What should you do to counteract these complications? Seek medical advice as soon as you sustain foot and ankle injuries in the workplace! 

For minor soft tissue damage, doctors will typically stick to conservative treatment plans, such as:

The RICE Method

Anytime you sustain an injury to a limb, this helpful at-home treatment plan consists of the following:

  • Resting
  • Icing the injury
  • Compressing the injury
  • Elevating the limb

These steps will help to alleviate pain, swelling, and inflammation for a few days after a minor injury. 

Physical Therapy

Strengthening your muscles after an ankle injury can reduce the chance that you’ll re-injure the area and need further medical care. A study published in the Journal of Orthopaedic & Sports Physical Therapy confirmed that participants who received exercise-based rehabilitative care immediately after their injury were less likely to re-injure the area. However, patients who waited over two months to receive physical therapy were twice as likely to face an injury later.

Topical or Oral Medications

You can take an over-the-counter pain medication to relieve discomfort in your foot or ankle with a topical analgesic to temporarily soothe aching muscles.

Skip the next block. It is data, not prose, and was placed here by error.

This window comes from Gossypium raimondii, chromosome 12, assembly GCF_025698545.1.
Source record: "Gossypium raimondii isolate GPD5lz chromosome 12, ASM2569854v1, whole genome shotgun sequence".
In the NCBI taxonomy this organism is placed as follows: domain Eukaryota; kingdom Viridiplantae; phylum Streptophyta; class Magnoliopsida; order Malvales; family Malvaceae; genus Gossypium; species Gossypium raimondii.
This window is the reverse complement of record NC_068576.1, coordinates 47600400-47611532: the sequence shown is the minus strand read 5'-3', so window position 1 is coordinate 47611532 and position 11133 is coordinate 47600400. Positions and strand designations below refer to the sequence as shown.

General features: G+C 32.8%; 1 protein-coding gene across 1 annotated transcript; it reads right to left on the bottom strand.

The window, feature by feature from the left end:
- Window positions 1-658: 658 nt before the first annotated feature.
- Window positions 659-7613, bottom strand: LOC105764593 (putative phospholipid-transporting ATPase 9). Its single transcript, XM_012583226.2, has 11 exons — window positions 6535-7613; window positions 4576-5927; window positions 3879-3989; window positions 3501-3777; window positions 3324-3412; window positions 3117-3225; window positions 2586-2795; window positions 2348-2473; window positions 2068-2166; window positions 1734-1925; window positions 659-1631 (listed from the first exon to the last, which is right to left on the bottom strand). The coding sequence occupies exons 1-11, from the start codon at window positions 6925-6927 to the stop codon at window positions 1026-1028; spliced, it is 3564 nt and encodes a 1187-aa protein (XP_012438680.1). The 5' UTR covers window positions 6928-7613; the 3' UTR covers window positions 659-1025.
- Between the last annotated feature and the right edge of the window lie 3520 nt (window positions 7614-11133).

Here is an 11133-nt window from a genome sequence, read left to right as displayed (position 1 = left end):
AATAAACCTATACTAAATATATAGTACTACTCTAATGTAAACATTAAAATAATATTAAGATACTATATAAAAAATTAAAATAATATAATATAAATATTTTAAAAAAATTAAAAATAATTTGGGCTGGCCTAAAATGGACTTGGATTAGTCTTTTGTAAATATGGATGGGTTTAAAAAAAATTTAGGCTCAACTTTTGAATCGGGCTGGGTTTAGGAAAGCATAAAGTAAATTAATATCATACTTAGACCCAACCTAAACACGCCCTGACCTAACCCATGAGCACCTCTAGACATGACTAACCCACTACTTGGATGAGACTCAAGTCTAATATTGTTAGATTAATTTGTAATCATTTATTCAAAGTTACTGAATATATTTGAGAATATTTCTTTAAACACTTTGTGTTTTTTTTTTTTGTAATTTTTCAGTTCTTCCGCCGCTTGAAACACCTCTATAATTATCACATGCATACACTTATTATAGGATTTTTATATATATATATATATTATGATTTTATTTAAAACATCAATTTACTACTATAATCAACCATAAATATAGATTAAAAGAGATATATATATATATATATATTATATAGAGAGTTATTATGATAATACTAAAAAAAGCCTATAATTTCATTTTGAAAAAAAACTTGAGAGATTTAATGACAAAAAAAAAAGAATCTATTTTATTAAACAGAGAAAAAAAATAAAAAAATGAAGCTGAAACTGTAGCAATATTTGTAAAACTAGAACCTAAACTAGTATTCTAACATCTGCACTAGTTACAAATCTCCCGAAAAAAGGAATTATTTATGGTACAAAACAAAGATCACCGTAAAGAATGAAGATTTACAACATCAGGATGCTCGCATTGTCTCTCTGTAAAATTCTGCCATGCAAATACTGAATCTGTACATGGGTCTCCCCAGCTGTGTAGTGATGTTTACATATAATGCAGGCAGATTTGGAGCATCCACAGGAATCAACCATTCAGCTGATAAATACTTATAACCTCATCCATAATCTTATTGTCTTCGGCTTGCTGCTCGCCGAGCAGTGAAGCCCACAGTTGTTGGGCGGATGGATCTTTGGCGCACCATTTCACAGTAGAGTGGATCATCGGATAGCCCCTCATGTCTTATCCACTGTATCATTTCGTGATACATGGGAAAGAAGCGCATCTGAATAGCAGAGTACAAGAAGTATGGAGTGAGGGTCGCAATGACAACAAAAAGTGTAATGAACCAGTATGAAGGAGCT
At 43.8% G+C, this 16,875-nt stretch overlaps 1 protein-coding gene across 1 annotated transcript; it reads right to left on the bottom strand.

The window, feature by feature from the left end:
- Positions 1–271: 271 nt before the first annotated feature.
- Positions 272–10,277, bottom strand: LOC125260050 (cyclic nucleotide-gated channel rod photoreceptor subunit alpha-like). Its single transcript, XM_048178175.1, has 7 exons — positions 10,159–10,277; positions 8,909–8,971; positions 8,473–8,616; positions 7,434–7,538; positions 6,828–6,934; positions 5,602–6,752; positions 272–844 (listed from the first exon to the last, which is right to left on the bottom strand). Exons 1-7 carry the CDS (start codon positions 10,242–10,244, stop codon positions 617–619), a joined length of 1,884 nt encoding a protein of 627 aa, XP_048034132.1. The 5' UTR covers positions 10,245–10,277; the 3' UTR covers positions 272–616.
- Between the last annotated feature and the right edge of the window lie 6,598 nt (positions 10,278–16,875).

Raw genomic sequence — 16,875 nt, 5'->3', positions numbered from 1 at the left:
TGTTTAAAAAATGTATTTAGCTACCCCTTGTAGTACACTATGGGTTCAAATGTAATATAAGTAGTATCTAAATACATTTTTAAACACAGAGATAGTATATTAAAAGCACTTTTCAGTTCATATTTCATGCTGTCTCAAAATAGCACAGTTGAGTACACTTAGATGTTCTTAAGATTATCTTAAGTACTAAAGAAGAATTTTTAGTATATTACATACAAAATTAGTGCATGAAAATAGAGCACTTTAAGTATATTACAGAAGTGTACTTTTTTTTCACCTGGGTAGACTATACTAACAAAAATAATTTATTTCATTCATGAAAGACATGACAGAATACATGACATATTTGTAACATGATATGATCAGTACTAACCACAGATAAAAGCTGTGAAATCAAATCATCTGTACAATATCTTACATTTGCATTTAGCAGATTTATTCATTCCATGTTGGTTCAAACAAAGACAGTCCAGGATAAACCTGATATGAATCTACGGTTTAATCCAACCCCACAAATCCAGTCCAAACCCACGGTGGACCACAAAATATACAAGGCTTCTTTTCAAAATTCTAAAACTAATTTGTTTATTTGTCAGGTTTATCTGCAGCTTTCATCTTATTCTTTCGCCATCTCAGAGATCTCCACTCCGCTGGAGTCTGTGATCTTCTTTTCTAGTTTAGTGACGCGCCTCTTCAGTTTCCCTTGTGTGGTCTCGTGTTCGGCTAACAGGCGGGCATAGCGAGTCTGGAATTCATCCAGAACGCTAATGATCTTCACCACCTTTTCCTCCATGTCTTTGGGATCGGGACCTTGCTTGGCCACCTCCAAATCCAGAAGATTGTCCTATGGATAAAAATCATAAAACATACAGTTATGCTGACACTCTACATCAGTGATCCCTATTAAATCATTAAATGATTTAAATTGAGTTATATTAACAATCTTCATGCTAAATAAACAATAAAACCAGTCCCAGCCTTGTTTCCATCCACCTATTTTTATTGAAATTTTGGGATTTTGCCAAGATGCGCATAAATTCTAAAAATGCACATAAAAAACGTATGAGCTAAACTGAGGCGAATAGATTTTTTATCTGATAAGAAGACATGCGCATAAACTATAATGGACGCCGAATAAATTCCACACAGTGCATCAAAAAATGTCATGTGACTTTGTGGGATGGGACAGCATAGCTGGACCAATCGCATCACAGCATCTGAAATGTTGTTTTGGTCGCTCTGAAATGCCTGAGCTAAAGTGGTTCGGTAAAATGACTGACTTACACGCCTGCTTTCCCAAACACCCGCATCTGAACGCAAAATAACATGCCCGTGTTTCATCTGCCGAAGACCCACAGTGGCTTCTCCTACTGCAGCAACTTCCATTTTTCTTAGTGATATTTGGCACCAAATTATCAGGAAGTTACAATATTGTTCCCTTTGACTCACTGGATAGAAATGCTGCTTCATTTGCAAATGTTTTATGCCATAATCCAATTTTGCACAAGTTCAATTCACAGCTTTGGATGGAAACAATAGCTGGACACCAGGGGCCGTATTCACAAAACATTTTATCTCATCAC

Invasive Treatment Options for Foot or Ankle Injuries

Treatment Options for Workplace Foot & Ankle Injuries

Some doctors may take a more conservative approach when first treating foot and ankle injuries. In particular, they want to help you avoid the longer recovery period that often comes with surgery, which keeps you away from your job. However, when injuries do not heal on their own with physical therapy and lots of rest, surgery may become necessary.

For example, surgery may help correct certain tears in the ligaments or realign bones. In this case, undergoing an invasive procedure can quickly alleviate pain and start your healing process. 

Some common procedures doctors recommend to relieve foot and ankle pain include the following:

  • Tenoplasty: A surgical technique that reconstructs tendons in the ankle or foot. 
  • Osteotomy: A surgery that cuts or reshapes bones to promote stabilization.